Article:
A common problem of older outboard motor boats is transom delamination. The great weight and load these structures must bear eventually creates cracks, allowing moisture to enter the core, ultimately leading to serious structural damage.
Solution 6 - Repairing outboard motor transom delamination
1. Remove outer fibreglass skin using a router pre-set to cut the depth of the skin. Save the skin if possible.
2. Inspect core material. Dry thoroughly using a hot air gun or heat lamps. If minor core damage is evident, remove damaged material and dry the cavity thoroughly. Coat damaged area with epoxy, then fill voids with epoxy thickened to a "peanut butter" consistency with 413 Microfibre Blend.
3. If major core damage is evident, remove the entire damaged core section, leaving the inner skin intact.
4. Laminate pieces of marine grade plywood to the proper thickness to replace damaged core sections. Use the old core sections as a template. Pre-coat plywood pieces with epoxy thickened with 413 Microfibre Blend.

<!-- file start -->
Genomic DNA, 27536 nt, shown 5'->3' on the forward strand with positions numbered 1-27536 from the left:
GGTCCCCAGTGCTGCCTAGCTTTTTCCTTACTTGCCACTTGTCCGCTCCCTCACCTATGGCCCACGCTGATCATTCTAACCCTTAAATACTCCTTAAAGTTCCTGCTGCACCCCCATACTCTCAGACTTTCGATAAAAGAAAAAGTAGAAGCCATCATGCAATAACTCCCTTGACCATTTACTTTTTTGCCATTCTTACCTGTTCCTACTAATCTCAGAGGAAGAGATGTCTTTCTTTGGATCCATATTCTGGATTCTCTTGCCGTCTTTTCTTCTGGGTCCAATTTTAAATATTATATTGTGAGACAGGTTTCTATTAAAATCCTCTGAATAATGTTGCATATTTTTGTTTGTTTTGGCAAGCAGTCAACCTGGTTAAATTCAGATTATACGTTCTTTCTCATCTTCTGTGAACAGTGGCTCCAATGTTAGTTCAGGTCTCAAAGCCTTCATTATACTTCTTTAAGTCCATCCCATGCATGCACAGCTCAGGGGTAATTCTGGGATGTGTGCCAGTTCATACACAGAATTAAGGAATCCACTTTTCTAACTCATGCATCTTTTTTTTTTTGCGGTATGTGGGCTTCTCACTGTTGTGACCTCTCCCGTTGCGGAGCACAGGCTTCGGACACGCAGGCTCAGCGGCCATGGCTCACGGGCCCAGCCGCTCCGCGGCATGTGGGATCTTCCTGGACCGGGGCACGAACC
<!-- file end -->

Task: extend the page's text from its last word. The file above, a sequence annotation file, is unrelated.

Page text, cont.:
5. Bond the new core section into place using liberal amounts of thickened epoxy, clamping in place until cured. Epoxy should squeeze from joints when clamped; remove excess epoxy.
6. If you were able to save the outer skin, bond it back into place with 403 Microfibre Blend-thickened epoxy. If the outer skin was not salvageable, laminate four to six pieces of 400gm/m2 fibreglass cloth (match original skin thickness) using unthickened epoxy.
7. Reinforce corners with four strips of 300gm/m2 fibreglass tape and epoxy. Cut and position each successive strip 50mm narrower than the last. Allow to cure.
8. Fair to hull contour using epoxy thickened to "peanut butter" consistency with 411 Microsphere Blend. Allow to cure. Sand fair and smooth.
9. Apply several coats of unthickened epoxy and allow to cure 24 hours before final sanding and painting.